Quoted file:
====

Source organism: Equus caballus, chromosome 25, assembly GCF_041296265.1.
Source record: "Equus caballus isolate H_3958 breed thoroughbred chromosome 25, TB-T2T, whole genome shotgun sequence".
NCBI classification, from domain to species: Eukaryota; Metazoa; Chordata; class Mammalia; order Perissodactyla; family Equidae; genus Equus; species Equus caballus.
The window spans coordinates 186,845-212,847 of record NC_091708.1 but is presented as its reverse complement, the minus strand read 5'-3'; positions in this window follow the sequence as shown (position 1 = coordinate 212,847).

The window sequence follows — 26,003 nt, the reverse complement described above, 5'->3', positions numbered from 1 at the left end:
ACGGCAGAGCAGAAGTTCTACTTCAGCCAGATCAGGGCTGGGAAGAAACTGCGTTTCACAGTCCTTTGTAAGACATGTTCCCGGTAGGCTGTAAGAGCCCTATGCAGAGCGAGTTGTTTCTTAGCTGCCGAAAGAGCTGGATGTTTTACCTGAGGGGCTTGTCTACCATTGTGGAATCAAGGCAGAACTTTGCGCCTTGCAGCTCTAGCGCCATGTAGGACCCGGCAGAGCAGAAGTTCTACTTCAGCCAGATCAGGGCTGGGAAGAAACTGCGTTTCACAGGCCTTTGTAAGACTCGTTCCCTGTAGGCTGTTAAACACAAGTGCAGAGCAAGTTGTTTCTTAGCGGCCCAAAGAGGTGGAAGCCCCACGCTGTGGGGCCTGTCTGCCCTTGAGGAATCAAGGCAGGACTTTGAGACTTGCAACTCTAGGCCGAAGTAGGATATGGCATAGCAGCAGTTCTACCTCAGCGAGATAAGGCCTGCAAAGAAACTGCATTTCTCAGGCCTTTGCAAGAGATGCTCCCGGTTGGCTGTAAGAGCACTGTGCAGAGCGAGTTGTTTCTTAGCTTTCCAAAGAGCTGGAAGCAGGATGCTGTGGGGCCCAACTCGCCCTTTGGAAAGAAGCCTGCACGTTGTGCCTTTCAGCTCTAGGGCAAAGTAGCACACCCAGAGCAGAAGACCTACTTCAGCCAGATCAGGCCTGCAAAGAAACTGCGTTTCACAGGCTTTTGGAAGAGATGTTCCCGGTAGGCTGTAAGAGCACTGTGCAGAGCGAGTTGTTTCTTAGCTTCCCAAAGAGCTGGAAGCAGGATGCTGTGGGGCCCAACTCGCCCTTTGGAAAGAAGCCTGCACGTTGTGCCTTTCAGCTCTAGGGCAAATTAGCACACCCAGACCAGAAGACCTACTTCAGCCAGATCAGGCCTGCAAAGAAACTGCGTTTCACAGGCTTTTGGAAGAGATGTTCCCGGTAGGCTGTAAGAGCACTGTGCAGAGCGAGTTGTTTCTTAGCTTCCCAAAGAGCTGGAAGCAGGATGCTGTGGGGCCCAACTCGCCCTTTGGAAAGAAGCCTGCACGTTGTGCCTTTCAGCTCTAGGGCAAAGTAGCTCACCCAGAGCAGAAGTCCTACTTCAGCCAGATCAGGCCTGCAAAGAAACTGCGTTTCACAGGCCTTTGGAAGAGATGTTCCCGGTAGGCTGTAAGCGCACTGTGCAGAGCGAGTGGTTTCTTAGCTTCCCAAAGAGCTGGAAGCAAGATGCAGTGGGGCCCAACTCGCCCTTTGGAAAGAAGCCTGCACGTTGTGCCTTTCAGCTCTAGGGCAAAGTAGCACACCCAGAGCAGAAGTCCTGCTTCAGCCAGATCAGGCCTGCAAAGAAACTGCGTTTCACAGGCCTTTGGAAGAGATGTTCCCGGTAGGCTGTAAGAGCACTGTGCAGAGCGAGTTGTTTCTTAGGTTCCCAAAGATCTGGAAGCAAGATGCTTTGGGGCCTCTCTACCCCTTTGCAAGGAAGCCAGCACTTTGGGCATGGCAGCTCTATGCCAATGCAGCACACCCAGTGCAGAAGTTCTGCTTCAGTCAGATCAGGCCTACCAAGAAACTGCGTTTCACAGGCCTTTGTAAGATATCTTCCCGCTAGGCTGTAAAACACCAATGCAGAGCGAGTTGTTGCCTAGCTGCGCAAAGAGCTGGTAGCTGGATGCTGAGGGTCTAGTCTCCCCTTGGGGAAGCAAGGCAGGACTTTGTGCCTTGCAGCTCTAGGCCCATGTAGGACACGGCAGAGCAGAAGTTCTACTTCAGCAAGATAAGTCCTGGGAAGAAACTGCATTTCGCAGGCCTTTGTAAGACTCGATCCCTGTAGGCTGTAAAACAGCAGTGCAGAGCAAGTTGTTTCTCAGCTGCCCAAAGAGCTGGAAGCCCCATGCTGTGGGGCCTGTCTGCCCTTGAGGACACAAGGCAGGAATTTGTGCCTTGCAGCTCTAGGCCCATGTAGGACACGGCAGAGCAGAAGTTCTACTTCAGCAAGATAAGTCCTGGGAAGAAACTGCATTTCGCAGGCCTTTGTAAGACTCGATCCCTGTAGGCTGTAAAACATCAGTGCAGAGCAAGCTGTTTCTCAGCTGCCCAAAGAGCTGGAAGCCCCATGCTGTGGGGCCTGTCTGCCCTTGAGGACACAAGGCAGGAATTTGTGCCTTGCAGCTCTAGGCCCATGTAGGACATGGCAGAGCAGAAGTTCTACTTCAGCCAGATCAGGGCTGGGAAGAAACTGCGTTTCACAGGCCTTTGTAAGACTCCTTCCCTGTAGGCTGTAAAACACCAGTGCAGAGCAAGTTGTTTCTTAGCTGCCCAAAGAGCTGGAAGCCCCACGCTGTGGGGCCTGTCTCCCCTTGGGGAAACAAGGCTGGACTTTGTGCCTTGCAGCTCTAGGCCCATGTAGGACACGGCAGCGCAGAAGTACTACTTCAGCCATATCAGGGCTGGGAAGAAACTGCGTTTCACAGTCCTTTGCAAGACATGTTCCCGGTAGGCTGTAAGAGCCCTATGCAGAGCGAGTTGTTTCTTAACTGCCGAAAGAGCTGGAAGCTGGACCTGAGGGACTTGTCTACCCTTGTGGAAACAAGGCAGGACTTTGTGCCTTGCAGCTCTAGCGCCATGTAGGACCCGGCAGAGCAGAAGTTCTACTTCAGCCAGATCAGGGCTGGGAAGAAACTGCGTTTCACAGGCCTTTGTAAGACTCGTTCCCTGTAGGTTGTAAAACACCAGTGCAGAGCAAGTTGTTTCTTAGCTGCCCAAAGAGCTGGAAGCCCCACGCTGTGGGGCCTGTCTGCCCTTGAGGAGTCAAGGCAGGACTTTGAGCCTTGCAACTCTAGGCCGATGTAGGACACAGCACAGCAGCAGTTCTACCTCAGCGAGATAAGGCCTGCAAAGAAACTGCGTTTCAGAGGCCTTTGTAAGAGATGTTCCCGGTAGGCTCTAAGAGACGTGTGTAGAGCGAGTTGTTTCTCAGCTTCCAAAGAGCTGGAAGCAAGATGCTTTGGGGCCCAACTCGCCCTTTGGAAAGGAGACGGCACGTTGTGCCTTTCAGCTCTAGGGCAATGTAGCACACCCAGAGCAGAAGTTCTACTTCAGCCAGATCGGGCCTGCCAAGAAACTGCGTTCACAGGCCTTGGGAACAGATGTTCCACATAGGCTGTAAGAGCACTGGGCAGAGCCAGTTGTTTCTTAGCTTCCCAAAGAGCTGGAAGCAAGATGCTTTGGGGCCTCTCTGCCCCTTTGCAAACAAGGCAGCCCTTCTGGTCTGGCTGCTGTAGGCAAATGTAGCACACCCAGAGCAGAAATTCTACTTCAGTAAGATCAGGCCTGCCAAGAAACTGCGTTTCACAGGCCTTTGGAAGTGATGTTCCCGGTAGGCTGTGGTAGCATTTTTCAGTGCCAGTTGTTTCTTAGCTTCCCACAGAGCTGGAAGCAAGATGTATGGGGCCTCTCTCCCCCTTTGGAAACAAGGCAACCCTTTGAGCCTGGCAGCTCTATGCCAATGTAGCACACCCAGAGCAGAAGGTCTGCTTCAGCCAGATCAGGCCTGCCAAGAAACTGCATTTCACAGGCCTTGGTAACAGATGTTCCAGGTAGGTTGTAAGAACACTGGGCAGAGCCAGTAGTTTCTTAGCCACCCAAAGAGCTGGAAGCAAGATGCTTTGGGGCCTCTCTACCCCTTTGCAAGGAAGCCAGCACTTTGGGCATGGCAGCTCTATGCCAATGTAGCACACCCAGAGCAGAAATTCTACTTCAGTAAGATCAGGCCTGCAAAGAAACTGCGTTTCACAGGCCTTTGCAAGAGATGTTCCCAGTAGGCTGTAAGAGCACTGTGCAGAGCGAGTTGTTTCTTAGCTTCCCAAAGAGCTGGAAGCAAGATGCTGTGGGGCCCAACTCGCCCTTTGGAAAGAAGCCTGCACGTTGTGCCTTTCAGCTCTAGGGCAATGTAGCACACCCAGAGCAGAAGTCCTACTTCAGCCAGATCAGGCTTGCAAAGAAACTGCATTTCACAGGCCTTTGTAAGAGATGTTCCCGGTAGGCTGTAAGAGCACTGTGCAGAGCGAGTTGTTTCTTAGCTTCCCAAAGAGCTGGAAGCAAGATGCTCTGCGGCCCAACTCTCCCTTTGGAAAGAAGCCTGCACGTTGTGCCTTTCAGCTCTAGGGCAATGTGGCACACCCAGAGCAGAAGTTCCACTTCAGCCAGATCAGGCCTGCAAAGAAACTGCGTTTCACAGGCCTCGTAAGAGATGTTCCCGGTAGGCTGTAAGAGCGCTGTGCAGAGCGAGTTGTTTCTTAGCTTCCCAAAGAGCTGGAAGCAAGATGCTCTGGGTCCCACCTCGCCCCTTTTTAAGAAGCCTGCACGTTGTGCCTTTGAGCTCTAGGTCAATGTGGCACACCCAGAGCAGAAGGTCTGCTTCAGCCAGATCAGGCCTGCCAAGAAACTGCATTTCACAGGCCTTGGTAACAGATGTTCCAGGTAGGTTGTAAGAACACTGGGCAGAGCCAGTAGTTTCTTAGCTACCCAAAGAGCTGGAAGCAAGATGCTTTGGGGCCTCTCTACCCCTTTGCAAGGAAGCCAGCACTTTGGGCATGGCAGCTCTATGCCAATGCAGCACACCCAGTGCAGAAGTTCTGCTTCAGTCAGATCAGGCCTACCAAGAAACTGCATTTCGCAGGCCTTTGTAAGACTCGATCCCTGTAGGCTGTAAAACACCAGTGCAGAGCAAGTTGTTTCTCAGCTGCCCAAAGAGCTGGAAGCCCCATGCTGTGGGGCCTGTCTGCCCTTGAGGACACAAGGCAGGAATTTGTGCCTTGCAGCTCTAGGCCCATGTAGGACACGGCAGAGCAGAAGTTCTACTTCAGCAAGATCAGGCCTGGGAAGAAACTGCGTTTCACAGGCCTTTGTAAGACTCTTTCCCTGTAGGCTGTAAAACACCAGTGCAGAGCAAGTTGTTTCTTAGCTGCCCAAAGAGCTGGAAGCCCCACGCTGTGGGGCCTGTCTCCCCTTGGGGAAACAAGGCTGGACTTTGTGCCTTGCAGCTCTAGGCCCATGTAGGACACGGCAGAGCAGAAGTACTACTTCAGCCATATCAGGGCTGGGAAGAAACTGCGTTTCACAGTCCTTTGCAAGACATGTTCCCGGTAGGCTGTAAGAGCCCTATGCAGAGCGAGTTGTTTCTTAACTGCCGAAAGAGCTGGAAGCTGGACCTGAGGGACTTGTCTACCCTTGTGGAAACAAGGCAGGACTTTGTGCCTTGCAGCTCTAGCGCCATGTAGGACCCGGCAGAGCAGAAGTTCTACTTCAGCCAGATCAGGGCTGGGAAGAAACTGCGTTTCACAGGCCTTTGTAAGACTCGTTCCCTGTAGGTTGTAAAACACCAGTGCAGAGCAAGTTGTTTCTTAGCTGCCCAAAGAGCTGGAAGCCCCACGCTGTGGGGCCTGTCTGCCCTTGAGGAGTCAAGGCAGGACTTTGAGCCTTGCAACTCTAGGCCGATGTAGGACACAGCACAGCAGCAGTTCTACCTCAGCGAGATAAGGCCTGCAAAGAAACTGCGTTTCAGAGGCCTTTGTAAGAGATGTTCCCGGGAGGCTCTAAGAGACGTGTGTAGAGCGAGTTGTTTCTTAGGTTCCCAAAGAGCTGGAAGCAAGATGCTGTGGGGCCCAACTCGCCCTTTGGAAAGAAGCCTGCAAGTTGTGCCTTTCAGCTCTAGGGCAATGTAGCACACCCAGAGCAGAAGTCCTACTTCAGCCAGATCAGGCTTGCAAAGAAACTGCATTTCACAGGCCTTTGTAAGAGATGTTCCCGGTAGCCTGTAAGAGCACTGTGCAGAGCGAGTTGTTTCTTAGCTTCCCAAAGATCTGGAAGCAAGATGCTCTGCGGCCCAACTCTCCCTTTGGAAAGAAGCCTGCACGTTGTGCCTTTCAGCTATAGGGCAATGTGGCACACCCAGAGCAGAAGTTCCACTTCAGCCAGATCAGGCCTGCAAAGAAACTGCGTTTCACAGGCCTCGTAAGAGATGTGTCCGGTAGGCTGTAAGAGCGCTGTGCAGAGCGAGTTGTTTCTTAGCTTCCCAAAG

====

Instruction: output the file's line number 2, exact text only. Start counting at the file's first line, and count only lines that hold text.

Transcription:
Source record: "Equus caballus isolate H_3958 breed thoroughbred chromosome 25, TB-T2T, whole genome shotgun sequence".